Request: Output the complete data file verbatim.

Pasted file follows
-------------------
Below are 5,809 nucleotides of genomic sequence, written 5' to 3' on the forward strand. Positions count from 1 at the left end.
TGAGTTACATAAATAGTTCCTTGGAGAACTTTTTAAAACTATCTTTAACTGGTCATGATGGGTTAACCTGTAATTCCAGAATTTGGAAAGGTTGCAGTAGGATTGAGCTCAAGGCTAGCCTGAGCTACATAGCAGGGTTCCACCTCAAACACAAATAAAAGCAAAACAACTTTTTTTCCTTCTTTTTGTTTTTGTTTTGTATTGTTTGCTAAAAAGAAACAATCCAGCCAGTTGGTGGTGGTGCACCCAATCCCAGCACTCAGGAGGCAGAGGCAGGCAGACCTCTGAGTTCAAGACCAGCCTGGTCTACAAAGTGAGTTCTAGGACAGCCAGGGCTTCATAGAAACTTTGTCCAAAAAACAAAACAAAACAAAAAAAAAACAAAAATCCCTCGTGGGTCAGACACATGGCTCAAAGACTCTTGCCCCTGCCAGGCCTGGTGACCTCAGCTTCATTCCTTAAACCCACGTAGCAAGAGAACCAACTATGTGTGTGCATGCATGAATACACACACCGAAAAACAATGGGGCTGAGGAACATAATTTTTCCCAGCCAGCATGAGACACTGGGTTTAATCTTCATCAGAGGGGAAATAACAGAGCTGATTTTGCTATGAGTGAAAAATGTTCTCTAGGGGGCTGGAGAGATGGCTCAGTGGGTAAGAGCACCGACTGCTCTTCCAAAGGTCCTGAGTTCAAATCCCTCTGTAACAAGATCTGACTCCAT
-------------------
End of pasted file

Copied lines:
Below are 5,809 nucleotides of genomic sequence, written 5' to 3' on the forward strand. Positions count from 1 at the left end.
TGAGTTACATAAATAGTTCCTTGGAGAACTTTTTAAAACTATCTTTAACTGGTCATGATGGGTTAACCTGTAATTCCAGAATTTGGAAAGGTTGCAGTAGGATTGAGCTCAAGGCTAGCCTGAGCTACATAGCAGGGTTCCACCTCAAACACAAATAAAAGCAAAACAACTTTTTTTCCTTCTTTTTGTTTTTGTTTTGTATTGTTTGCTAAAAAGAAACAATCCAGCCAGTTGGTGGTGGTGCACCCAATCCCAGCACTCAGGAGGCAGAGGCAGGCAGACCTCTGAGTTCAAGACCAGCCTGGTCTACAAAGTGAGTTCTAGGACAGCCAGGGCTTCATAGAAACTTTGTCCAAAAAACAAAACAAAACAAAAAAAAAACAAAAATCCCTCGTGGGTCAGACACATGGCTCAAAGACTCTTGCCCCTGCCAGGCCTGGTGACCTCAGCTTCATTCCTTAAACCCACGTAGCAAGAGAACCAACTATGTGTGTGCATGCATGAATACACACACCGAAAAACAATGGGGCTGAGGAACATAATTTTTCCCAGCCAGCATGAGACACTGGGTTTAATCTTCATCAGAGGGGAAATAACAGAGCTGATTTTGCTATGAGTGAAAAATGTTCTCTAGGGGGCTGGAGAGATGGCTCAGTGGGTAAGAGCACCGACTGCTCTTCCAAAGGTCCTGAGTTCAAATCCCTCTGTAACAAGATCTGACTCCAT